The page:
The possibility of the failure of rentierism must be considered in all regions of the Arabian Peninsula to allow other beneficial alternatives and reform of the system. These states must also assess under what conditions rent-seeking may exist and when political problems may arise. As a result, ideology can prevail against rent-seeking as well as against the opposition induced by repression. This is reflected in the ideological foundations of the Dhofar rebellion. When we examine regions to weigh both the advantages and limitations of the rentier system, we must look beyond the material factors and consider political discontent based on repression and ideology. Recalling theorist Al-Kawakabi, to escape tyranny, one must be aware of tyranny, engage in peaceful resistance, and evaluate all alternatives.
Looking at all of the aspects of rentierism discussed in this article, it is clear that the rentier system will continue to be the predominant agent in the political economy of the Arabian Peninsula. The history of rentierism has revealed a solid framework based on a diversity of abundant resources throughout the peninsula. The impact of the discovery of oil was furthermore a very rapid and fundamental transformation of the economic systems of the peninsula which created social protection systems which depended on the state in terms of how the state cared for it. its citizens. The benefits of this system have been shown to increase the well-being of citizens who have become dependent on the state for all their basic needs, which were previously much less structured before the emergence of the rentier system. In addition to its benefits to citizens, the annuitant system resulted in significant amounts of excess money that was invested in a variety of industries ranging from financial enterprises to tourism, hospitality and the construction of specific mega-cities. to materials.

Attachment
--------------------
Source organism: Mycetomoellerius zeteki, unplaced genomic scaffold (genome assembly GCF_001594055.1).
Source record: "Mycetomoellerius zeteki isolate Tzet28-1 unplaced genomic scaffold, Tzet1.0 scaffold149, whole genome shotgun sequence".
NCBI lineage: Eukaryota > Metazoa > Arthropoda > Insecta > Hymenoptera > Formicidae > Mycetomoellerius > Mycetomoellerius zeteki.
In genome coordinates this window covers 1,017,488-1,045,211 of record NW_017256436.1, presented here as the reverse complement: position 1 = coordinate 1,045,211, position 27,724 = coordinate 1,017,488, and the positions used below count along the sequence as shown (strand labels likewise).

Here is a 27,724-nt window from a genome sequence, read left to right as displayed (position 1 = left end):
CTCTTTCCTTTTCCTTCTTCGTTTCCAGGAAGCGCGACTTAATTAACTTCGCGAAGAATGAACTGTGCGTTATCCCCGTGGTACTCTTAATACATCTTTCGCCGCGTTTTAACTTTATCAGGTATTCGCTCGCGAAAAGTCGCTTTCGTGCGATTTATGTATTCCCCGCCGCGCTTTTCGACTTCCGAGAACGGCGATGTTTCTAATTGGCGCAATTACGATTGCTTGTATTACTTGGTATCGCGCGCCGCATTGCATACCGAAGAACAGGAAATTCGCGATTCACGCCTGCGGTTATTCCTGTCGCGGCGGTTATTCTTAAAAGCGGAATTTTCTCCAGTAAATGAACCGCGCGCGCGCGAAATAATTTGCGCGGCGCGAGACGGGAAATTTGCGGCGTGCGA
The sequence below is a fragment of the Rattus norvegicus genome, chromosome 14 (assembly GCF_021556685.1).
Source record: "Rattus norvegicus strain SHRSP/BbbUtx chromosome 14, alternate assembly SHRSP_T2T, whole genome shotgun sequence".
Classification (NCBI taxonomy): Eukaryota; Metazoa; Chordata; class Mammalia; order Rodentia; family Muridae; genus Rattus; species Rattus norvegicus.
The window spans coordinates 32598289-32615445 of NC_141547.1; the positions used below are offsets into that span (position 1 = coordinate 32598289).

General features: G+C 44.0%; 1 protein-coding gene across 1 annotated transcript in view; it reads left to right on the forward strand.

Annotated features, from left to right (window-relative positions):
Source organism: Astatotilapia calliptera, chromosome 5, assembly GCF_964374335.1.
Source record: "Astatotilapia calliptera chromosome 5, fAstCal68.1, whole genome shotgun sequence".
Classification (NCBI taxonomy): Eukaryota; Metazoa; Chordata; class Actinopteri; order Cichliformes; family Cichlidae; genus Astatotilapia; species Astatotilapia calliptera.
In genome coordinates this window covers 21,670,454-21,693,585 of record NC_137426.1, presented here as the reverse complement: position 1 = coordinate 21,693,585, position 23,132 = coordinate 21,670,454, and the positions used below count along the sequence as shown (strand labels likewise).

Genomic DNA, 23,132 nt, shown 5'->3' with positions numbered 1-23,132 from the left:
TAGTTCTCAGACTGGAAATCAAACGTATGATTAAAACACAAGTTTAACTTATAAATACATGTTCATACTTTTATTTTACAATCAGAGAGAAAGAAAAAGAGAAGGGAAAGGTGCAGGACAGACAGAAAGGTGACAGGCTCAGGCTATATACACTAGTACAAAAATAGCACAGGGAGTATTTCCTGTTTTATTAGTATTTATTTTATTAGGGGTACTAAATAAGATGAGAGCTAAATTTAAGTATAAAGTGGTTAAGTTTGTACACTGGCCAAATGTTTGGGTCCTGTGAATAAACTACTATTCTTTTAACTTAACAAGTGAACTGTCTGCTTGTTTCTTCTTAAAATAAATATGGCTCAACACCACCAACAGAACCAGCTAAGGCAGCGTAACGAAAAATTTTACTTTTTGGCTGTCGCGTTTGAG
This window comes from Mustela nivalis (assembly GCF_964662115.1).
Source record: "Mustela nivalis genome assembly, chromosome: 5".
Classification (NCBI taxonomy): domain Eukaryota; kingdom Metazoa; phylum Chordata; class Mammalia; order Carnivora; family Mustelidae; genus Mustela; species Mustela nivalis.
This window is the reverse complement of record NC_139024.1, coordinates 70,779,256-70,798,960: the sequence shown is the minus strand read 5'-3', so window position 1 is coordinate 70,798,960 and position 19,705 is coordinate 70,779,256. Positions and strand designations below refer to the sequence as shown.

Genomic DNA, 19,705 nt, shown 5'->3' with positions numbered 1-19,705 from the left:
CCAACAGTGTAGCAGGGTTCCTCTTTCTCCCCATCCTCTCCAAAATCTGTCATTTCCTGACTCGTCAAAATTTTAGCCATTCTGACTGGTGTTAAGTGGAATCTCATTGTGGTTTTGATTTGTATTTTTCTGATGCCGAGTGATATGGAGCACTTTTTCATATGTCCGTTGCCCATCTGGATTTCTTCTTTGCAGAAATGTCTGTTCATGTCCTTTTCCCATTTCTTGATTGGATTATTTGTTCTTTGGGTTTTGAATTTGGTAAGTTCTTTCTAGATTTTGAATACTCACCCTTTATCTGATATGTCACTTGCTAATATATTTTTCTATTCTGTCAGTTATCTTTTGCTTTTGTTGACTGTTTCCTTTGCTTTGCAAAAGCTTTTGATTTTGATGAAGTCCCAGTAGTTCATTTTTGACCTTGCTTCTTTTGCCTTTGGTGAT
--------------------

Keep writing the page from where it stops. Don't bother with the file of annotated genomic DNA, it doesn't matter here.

On the contrary, this arrangement has damaged both the interdependence and the relationship between state and society. Due to its authoritarian regime, governments and wealth generators retain control over their citizens to suppress any resistance to the rentier system. This repression creates a conflict of interest, which can generate uprisings similar to those observed during the Arab Spring if a social pact is not developed. With the implementation of a social contract, the gap between state and society will be narrowed as agreements and, presumably, open conversations on both sides are accepted. With the establishment by the GCC of a value added tax in 2016, the future of the rentier system could be reformed. This could be accomplished by having more open conversations among GCC members on how to develop alternative arrangements to further distribute their rent to society, which would strengthen the political and socio-economic economies of all governments on the peninsula. To sum up, the advantages of the rentier system over the political economy of the Arabian Peninsula outweigh the restrictions, which have only a few short-term repercussions that can be easily resolved if the views of the society are recognized and their various beliefs are accepted. with an open mind.